It’s probably going to take a toll on you and your kids for several days.
On March 9th you’re going to “spring forward” into daylight saving time along with the rest of us and, like a bad cold or an out-of-town-trip, it will likely disrupt the sleep schedule you’ve fought so hard to establish with your child.
“Parents get blindsided by these things, so it’s really important to talk about the change and have some expectations,” says Polly Moore, Ph.D., an author, sleep researcher and sleep workshop leader for the Scripps Parent Connection.
Does springing forward mean your child, who normally wakes up at 6:30 a.m., will stay in bed until 7:30 a.m.? Does it mean if his regular bedtime is 7:30 p.m. he’ll be up until 8:30? What time should he nap, and how will you handle this temporary turmoil with one hour less sleep? “Time change does affect us,” says Dr. Moore. “It takes your body about a week to get used to the mismatch.” During that week you may see your child being less focused and more cranky and klutzy and usual.
There are simple steps you can take this spring to minimize sleep loss in your family:
- Gradually introduce your child to his new bedtime by putting him to bed five to 15 minutes early for several nights before daylight saving time begins. By the time you move your clock forward an hour, your child may be used to going to bed at the new time.
- Wake your child at the same time each day instead of letting him sleep in. Sleeping in the day after daylight savings time begins may make it harder for him to go to bed on time the next night, and it may take longer to get back on schedule.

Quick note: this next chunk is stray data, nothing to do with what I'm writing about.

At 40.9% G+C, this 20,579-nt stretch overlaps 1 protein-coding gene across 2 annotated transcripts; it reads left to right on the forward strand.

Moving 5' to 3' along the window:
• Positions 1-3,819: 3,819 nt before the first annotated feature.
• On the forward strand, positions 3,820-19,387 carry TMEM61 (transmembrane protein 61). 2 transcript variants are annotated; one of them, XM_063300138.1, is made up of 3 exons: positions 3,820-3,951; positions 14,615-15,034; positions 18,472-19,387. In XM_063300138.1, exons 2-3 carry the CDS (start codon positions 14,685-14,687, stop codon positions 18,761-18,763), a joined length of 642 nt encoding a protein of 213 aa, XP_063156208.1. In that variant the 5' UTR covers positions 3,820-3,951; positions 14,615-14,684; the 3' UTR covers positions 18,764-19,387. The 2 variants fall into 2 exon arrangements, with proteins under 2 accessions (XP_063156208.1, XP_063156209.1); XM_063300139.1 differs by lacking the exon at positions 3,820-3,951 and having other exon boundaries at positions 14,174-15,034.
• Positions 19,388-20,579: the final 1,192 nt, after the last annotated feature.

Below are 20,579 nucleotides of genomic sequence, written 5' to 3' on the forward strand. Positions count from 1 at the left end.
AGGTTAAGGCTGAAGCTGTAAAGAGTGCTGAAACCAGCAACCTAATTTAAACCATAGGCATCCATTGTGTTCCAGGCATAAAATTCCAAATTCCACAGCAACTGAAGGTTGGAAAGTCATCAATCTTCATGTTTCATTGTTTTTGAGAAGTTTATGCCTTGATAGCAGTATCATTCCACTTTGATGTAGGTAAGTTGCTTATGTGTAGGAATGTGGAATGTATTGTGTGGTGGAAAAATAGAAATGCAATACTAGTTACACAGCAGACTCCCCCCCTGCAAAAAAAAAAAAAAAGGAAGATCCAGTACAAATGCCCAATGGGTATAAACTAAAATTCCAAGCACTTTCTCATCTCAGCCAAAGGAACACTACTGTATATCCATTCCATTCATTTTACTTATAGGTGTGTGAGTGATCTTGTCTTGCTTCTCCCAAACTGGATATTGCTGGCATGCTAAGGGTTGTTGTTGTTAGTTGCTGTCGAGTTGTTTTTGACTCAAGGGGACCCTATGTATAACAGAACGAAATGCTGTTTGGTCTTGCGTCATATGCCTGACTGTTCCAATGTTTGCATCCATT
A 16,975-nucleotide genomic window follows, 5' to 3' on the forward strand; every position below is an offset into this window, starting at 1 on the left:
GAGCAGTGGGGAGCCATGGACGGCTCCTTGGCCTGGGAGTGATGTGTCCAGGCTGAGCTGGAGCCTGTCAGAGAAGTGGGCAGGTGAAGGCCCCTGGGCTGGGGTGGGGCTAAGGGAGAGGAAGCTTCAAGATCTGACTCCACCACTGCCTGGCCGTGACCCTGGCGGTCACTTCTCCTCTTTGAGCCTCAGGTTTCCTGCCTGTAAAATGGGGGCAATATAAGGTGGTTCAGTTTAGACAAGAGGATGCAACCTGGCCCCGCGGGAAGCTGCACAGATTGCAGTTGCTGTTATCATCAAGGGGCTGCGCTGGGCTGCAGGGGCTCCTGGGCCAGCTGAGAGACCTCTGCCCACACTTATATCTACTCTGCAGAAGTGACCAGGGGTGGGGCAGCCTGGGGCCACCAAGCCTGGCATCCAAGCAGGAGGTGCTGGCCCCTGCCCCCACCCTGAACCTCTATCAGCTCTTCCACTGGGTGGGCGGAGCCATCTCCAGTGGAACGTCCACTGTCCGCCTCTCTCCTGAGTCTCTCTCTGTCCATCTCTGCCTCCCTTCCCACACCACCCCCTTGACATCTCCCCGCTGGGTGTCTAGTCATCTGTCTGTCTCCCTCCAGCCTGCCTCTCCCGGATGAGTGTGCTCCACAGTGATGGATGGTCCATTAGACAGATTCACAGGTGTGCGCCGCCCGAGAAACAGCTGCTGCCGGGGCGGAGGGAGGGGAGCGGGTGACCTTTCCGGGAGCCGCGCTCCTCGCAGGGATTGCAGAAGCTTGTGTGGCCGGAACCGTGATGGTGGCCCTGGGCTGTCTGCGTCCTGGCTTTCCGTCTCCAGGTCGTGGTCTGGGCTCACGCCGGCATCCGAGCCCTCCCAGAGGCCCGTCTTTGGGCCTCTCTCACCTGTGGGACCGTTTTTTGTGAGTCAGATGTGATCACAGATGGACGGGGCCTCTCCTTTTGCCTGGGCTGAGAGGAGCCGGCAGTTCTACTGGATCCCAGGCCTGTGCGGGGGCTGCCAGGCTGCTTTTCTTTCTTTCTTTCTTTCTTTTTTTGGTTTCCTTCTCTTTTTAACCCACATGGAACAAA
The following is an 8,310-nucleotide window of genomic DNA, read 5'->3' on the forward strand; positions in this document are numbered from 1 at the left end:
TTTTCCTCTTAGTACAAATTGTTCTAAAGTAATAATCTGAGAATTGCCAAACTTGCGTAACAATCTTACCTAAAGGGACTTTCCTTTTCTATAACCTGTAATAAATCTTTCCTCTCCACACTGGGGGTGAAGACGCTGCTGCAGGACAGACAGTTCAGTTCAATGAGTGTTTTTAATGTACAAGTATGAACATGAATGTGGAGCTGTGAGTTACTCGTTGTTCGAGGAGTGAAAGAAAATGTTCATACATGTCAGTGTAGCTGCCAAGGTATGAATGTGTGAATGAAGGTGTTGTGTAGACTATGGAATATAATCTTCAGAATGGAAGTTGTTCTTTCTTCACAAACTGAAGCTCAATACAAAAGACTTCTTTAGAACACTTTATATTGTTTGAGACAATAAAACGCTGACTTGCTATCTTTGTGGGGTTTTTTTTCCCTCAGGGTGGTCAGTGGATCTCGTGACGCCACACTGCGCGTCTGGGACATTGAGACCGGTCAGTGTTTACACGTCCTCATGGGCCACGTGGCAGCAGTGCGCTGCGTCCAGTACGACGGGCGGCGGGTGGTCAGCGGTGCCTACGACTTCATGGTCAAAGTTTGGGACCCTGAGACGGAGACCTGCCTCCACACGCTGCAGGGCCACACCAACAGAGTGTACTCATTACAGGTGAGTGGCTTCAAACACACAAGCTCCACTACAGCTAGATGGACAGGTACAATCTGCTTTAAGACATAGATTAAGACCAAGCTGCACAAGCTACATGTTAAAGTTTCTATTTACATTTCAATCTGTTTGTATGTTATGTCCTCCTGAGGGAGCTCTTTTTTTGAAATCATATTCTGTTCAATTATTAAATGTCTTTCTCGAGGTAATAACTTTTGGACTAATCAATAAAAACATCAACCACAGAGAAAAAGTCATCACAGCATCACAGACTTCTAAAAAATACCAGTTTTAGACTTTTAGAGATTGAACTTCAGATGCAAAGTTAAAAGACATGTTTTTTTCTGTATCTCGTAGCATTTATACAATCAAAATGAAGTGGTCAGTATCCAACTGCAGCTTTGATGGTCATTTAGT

- Keep nap times the same as when he usually takes them. A short nap in the early afternoon the day after daylight saving time begins can be helpful for older children as well as adults who are dragging after the loss of an hour’s sleep.
It doesn’t hurt to try the various sleep strategies, says Moore, but being prepared for change is even more important. “Anticipate that they will wake up at the mismatch time, an hour’s sleep deprived,” says Dr. Moore. “Look for signs of sleepiness and follow those signs instead of the clock. Put your child down to sleep when he looks sleepy instead of trying to force a change.”
Dr. Moore considers a healthy sleep schedule during daylight saving time and throughout the year so important that she has written a guide for parents called The 90-Minute Sleep Program: Follow Your Child’s Natural Sleep Rhythms for Better Nights and Naps. “Long before I wrote the book, I’d been giving talks for new parents via the Scripps Parent Connection because I believe the consequences of poor sleep in babies and children are potentially serious and long-lasting.” According to the National Sleep Foundation, sleep shortages have been linked with obesity and behavior problems in kids and even attention deficit hyperactivity disorder.
Dr. Moore says that “springing forward” is more difficult than “falling back.” “It’s easier to lengthen our day than to shorten it,” she says, “Just as it’s easier to travel west than to travel east. In fact, the adjustment to daylight saving time can feel a lot like jet leg. And whatever approach you take to dealing with it, you and your child will adjust within a few days to a week.”
For many parents, helping our children get the proper amount of sleep is one of our greatest struggles, even without the added challenge of daylight saving time. Dr. Moore says that’s completely normal. “I have more than 20 years of experience in sleep disorders and sleep disorders research, but didn’t become an expert on infant sleep until I had kids. I was amazed how hard it was, given all my education and training!”